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Burra Maluca
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My other half has always said that the function of a wife is to hold the wood. Which is why I have an irrational hatred of G-clamps. I was seriously unamused when these little floosies showed up last week, but he assures me that it's OK as these are F-clamps, not G-clamps, and they are only here to help make my bookcases. I suppose I'll let him off. Just this once.



The boys get busy cutting the wood.



There's a nice big expanse of wall just asking to be filled with shelving.



Ah, *that's* what the clamps are for...





More installments to follow...


 
Burra Maluca
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Here's a close-up of the shelf supports. They were made in two types, lefts and rights, with the screw holes staggered so that if we end up with any pairs opposite each other and attached to the same upright, then the nails won't fight. Then we use a bit of glue to help hold the shelf in place.



Now the two end units are assembled, we know exactly where they will fit, so it's time to get the wiring in place.



Then a coat of the least-noxious varnish we could find. I'd have rather used linseed and beeswax, but my other half wanted to use varnish so we compromised on a water based varnish with virtually no smell.



He's left a strip un-varnished where the middle shelves are going to be glued in place.



This will be the final position for the end units.



So we can measure for the middle shelves.



More to follow!




 
Leila Rich
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Your generously proportioned book case makes me go all dreamy
Is it just for books, or will there be other stuff on there?
What wood are they made from?
 
Burra Maluca
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Well I was *hoping* it would all be for books, but he seems to have made the section nearest his computer corner so that they just fit his little fish tanks. So I think I'm going to be restricted to the other two sections.

Finding decent wood isn't easy around here, and salvaged wood is impossible as far as I can make out, so the best we could do was to get packs of floor-boarding made from a local pine. It's certainly sturdy, but it's not well seasoned and if we dare open a pack before we are ready to saw it and put it together, it warps like crazy. We've learned to cope with it though, and so long as the finished result is strong and sturdy I'm not going to worry if it's not quite perfectly symmetrical. There's also going to be a shelf along the top with a rail around it, like on my plate rack, for pretty pots and ornaments, or maybe pumpkins. There are rumours of a computer desk that actually fits the nook under the window, and maybe a couple of bedside cabinets, too.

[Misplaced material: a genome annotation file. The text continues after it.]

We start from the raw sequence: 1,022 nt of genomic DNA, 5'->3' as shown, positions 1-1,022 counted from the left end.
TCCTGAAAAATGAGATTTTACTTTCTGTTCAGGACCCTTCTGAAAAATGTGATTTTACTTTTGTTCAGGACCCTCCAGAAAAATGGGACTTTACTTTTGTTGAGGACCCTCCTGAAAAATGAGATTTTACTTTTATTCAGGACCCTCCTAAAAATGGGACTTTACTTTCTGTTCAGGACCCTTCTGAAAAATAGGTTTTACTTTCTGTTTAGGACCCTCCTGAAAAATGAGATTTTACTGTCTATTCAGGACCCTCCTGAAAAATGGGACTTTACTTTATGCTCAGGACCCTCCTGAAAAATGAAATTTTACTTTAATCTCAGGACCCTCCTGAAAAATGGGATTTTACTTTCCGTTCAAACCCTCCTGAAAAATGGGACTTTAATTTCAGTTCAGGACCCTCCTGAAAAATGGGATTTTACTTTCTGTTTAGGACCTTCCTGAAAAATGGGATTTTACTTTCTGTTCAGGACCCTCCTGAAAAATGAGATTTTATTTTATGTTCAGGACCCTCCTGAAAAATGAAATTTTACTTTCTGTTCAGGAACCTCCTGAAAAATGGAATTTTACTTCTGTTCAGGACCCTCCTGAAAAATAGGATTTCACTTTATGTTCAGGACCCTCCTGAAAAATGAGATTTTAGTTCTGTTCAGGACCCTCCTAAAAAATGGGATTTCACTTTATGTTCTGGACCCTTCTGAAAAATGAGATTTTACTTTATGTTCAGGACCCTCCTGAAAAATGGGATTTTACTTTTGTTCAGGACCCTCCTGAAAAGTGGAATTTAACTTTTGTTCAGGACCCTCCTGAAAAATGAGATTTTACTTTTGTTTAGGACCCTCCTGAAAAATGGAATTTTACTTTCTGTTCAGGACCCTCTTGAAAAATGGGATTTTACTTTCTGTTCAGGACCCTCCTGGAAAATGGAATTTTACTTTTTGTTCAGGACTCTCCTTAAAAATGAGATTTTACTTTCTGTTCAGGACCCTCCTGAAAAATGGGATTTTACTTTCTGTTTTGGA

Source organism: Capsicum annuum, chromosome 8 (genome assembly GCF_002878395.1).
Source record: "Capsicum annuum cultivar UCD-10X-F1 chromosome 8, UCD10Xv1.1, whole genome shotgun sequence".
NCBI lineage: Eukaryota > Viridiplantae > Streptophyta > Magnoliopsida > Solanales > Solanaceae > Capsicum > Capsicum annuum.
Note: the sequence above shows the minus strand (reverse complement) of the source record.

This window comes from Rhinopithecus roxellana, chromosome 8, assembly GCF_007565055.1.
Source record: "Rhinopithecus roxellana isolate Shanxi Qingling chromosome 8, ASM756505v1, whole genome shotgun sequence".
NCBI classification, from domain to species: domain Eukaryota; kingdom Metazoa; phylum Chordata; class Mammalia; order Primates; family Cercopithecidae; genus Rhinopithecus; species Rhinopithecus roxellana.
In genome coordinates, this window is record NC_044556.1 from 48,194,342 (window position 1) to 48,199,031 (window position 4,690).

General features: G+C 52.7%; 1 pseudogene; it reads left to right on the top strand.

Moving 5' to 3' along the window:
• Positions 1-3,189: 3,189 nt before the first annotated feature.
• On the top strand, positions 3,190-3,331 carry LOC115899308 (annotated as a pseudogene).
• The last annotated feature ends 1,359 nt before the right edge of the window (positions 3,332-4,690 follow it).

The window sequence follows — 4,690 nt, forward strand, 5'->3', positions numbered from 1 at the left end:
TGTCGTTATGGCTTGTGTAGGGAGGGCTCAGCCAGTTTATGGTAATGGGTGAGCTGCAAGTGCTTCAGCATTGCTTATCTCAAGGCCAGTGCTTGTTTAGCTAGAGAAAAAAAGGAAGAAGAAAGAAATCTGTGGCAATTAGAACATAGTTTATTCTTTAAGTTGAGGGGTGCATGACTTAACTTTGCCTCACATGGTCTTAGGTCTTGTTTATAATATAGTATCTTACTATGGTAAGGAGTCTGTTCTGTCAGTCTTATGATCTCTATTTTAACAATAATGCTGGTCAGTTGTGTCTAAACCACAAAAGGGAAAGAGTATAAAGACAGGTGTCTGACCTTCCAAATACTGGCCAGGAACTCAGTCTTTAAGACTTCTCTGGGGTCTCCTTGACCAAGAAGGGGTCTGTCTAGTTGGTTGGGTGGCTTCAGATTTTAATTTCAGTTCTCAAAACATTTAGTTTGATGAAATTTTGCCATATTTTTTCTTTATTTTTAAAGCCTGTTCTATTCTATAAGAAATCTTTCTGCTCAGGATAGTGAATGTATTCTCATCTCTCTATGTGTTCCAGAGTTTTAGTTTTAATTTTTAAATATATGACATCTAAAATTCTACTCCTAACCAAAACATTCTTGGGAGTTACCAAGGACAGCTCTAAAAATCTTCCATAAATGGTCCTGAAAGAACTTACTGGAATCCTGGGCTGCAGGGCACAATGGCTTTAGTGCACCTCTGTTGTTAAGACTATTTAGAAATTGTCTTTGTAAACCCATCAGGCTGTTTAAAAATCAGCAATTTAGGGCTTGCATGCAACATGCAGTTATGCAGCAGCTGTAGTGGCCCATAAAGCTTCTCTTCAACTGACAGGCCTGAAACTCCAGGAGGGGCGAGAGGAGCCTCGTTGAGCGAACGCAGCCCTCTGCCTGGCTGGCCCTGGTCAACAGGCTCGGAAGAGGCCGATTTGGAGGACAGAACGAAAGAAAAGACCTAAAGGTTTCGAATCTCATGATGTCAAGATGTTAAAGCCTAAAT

Dale Hodgins
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If you buy any for future projects, unpack it and then sticker it for drying just like is done with freshly sawn stuff or you could puncture the plastic wrapping in many spots and let it slowly acclimatise.

If wood is too moist when used, it can be quickly built into good looking stuff that cracks later. Cupping can also be an issue. Often, nails stay in place while wood shrinks and cracks are the result. A tight dado trench can help with cupping. I'll bet Ken Peavy can give more hints on how to achieve best results.
 
Burra Maluca
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Puncturing the plastic wrapping sounds a good idea - thanks Dale!

Part of the problem was that when we started making these, it was still super hot and dry weather and he would buy the wood and unwrap it outside ready for sawing. The strong sun meant that the wood would warp within hours. The rains have come now and the sun has lost its strength, so the issue isn't as huge as it was a few weeks ago. Plus he's learned to bring the wood indoors. Buying the stuff in advance probably won't work with him now - he's of an age when he won't wait. He'll buy stuff as he thinks of it and then uses it immediately. If he was younger he might have more patience, but he's waited a looooong time to get his own place to play with and trying to persuade him to slow down now isn't going to work. Fortunately his memory isn't quite what it was, either, which means I can now pass on tips and by morning he'll have forgotten that I'd already told him something and come up with an identical idea of his own.

Oh, and the wood is "Pino Gallego", aka Pinus pinaster or Maritime Pine